When Boldin was drafted by Arizona in 2003, Arizona had the following WRs on its roster:

  • Larry Foster
  • Bryan Gilmore
  • Bryant Johnson
  • Kevin Kasper
  • Jason McAddley
  • Nate Poole

Recognize any of those names?  Me neither.  And I’ve been following the Cardinals since 1993.

In Boldin’s first game against Detroit, he had 187 yards receiving.  That shocked the Cardinals and their fan base.  It became pretty clear over the next few weeks that this guy was something special.  So he became the focus of the passing attack, which is why he had 157 receptions in his first two years.

Now, when Doucet came aboard in 2008, Arizona had the following WRs on its roster:

  • Larry Fitzgerald
  • Anquan Boldin
  • Steve Breaston
  • Jerheme Urban
  • Ed Gant
  • Michael Ray Garvin
  • Onrea Jones
  • Lance Long
  • Sean Morey
  • Steve Sanders

You see the difference?  Arizona had two of the best WRs in the league (and Fitzgerald might be one of the best ever), and Steve Breaston was no slouch either.  This was the year that Arizona had three 1000+ yard WRs on its roster.  In that kind of situation, a rookie WR won’t be anywhere near the ball (if memory serves, Doucet was 5th on the depth chart, just after Jerheme Urban).  The year after, Doucet moved up, but Arizona still had Fitz, Boldin and Breaston catching the ball.  It would be hard for anyone new to compete with those three.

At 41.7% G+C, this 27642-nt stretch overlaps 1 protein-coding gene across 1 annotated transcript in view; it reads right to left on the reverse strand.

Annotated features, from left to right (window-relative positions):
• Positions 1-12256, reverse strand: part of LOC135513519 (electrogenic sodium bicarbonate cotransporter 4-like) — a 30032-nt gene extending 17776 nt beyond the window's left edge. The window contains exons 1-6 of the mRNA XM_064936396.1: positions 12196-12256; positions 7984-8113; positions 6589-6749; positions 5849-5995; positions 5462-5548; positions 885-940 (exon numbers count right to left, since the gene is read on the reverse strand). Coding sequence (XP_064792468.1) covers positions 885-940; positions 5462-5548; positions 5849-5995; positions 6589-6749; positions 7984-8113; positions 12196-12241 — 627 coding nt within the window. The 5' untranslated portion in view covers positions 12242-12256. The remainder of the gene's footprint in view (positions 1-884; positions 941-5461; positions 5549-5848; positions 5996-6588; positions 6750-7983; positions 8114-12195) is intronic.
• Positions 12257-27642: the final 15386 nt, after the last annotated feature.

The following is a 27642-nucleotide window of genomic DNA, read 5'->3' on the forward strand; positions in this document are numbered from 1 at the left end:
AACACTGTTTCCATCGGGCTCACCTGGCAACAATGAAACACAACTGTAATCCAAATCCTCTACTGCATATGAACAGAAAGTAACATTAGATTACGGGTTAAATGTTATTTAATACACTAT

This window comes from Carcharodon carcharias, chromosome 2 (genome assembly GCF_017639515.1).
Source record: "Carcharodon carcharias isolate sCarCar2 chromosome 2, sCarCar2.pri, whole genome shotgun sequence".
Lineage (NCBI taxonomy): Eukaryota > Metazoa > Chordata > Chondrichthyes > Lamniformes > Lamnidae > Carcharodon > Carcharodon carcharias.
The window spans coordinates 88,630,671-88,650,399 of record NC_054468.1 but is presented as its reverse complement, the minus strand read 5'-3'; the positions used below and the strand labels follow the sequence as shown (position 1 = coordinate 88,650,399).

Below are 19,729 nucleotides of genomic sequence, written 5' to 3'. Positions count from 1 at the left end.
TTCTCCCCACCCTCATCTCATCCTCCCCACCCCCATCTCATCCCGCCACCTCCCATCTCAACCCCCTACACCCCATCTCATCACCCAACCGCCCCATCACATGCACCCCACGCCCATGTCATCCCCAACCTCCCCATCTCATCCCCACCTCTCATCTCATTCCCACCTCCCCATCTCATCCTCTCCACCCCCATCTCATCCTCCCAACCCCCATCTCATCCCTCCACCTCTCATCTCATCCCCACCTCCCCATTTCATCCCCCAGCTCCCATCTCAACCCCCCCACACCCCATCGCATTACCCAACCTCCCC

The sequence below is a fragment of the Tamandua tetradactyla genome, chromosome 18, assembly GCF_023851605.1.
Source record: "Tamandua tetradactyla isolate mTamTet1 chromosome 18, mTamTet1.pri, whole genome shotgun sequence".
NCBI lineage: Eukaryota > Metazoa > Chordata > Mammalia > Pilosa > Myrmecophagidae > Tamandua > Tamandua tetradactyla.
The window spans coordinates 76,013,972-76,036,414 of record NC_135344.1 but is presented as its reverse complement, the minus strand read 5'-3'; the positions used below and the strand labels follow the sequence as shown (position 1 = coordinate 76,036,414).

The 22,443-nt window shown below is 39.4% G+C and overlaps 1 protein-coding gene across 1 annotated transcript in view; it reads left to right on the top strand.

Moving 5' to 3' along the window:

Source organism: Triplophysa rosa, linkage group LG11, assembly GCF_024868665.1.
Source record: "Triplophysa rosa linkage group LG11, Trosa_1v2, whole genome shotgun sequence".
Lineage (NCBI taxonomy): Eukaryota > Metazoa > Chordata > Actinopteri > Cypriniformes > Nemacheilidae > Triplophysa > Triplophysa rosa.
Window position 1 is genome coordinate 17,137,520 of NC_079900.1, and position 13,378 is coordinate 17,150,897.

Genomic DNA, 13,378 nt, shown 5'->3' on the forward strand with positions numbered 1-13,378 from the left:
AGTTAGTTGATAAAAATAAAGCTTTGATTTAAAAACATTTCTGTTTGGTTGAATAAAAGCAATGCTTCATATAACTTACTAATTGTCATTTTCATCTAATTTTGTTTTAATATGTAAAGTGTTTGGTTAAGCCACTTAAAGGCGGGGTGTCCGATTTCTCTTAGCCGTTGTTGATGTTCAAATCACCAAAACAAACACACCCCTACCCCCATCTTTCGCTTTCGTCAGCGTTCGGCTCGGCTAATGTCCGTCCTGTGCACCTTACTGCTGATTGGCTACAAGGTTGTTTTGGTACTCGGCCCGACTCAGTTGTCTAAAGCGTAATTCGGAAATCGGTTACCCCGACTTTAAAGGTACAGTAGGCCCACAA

It’s not a fair to Doucet to draw a conclusion about his abilities by comparing Boldin’s first two years to Doucet’s.  The situation on the team was wildly different when Boldin came aboard to when Doucet did.  Golic may still be right in his ultimate analysis (that Doucet will not be a suitable replacement for Boldin), but how he got there, I think, is wrong.

Written by B. Michael Krol

August 18, 2010 at 11:12 am